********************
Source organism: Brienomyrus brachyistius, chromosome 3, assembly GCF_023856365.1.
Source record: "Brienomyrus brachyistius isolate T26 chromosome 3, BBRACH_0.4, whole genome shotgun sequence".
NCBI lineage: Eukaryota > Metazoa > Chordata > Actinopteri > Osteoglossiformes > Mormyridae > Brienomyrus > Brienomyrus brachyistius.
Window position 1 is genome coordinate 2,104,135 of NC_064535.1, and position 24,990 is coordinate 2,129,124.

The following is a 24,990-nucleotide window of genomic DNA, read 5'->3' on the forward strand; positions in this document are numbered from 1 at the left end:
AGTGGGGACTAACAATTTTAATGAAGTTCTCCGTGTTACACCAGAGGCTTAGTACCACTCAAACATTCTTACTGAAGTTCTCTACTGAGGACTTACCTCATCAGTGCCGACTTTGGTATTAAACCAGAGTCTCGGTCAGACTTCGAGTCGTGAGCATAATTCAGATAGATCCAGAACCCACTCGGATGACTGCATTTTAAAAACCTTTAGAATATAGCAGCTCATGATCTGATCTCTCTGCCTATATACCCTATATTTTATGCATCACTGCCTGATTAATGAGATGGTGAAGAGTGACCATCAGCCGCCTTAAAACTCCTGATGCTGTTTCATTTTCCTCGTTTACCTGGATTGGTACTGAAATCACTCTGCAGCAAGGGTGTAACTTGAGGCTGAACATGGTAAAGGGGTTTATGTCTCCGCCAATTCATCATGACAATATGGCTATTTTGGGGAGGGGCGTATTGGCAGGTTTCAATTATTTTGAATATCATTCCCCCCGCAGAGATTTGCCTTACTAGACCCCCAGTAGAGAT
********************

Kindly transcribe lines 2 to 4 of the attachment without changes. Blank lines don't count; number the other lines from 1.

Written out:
Source record: "Brienomyrus brachyistius isolate T26 chromosome 3, BBRACH_0.4, whole genome shotgun sequence".
NCBI lineage: Eukaryota > Metazoa > Chordata > Actinopteri > Osteoglossiformes > Mormyridae > Brienomyrus > Brienomyrus brachyistius.
Window position 1 is genome coordinate 2,104,135 of NC_064535.1, and position 24,990 is coordinate 2,129,124.